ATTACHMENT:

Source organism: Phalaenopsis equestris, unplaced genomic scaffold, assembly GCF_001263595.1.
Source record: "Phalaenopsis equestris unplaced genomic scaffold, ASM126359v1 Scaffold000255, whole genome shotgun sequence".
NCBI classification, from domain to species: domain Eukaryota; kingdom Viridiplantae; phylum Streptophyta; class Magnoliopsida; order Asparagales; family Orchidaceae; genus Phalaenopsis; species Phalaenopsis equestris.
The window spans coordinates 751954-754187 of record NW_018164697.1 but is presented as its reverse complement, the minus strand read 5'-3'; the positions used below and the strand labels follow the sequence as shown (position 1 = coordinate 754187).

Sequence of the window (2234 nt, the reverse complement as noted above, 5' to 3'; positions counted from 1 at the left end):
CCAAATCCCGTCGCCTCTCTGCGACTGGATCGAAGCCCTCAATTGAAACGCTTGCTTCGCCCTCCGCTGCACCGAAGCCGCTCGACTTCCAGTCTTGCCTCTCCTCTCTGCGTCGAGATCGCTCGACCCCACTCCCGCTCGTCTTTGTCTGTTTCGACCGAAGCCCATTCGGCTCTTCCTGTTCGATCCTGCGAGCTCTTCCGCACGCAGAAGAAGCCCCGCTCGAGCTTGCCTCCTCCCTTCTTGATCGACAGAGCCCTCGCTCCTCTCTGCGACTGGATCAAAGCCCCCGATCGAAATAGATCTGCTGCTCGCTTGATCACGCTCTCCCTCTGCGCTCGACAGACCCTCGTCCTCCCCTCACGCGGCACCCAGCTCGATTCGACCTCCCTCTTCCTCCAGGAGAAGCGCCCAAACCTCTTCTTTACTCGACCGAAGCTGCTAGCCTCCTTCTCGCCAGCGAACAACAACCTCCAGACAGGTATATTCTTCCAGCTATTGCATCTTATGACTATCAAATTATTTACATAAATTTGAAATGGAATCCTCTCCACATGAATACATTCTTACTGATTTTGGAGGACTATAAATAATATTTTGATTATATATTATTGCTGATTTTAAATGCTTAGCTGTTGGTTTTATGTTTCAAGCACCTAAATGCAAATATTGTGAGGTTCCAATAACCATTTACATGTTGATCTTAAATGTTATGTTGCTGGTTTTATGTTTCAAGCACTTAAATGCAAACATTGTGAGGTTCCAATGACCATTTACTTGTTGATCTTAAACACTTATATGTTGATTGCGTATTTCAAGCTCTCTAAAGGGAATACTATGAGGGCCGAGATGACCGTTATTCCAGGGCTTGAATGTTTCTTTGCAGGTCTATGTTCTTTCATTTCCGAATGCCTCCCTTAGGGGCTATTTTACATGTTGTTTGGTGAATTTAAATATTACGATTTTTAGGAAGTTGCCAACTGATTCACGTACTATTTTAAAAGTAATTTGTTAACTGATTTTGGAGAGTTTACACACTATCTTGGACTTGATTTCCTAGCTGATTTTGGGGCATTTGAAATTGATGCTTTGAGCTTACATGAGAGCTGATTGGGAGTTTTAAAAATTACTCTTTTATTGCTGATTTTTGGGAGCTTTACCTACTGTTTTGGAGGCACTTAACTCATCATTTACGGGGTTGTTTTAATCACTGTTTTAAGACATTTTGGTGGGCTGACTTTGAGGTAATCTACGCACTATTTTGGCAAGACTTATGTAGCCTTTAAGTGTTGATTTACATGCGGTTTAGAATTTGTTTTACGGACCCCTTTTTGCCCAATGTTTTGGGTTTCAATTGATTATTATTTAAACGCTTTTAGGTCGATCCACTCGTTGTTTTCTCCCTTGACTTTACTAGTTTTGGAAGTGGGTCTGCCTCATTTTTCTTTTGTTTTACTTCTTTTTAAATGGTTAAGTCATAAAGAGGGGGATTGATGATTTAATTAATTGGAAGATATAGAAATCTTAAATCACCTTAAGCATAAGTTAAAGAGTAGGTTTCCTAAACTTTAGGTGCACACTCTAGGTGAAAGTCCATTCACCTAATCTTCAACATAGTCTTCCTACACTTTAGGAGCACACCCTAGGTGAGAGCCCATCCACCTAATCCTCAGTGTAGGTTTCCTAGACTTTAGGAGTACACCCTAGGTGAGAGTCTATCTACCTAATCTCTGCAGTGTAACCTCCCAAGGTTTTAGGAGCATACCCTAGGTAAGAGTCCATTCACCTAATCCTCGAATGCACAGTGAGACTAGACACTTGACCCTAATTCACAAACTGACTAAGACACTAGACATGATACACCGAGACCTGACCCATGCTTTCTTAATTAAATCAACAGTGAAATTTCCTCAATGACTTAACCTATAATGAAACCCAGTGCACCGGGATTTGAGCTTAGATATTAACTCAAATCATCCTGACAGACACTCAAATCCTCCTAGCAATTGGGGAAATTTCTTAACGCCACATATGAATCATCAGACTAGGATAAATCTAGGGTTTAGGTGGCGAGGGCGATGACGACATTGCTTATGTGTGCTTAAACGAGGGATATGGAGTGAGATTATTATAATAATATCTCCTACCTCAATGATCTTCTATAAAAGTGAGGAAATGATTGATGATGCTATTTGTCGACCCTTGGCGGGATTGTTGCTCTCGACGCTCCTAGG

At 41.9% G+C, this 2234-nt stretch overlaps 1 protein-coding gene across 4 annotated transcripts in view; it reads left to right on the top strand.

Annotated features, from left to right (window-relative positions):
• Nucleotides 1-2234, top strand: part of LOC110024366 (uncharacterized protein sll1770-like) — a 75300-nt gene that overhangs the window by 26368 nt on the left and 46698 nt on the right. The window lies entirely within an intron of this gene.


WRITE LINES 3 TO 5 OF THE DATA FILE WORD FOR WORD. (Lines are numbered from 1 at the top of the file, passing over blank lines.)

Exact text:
NCBI classification, from domain to species: domain Eukaryota; kingdom Viridiplantae; phylum Streptophyta; class Magnoliopsida; order Asparagales; family Orchidaceae; genus Phalaenopsis; species Phalaenopsis equestris.
The window spans coordinates 751954-754187 of record NW_018164697.1 but is presented as its reverse complement, the minus strand read 5'-3'; the positions used below and the strand labels follow the sequence as shown (position 1 = coordinate 754187).

Sequence of the window (2234 nt, the reverse complement as noted above, 5' to 3'; positions counted from 1 at the left end):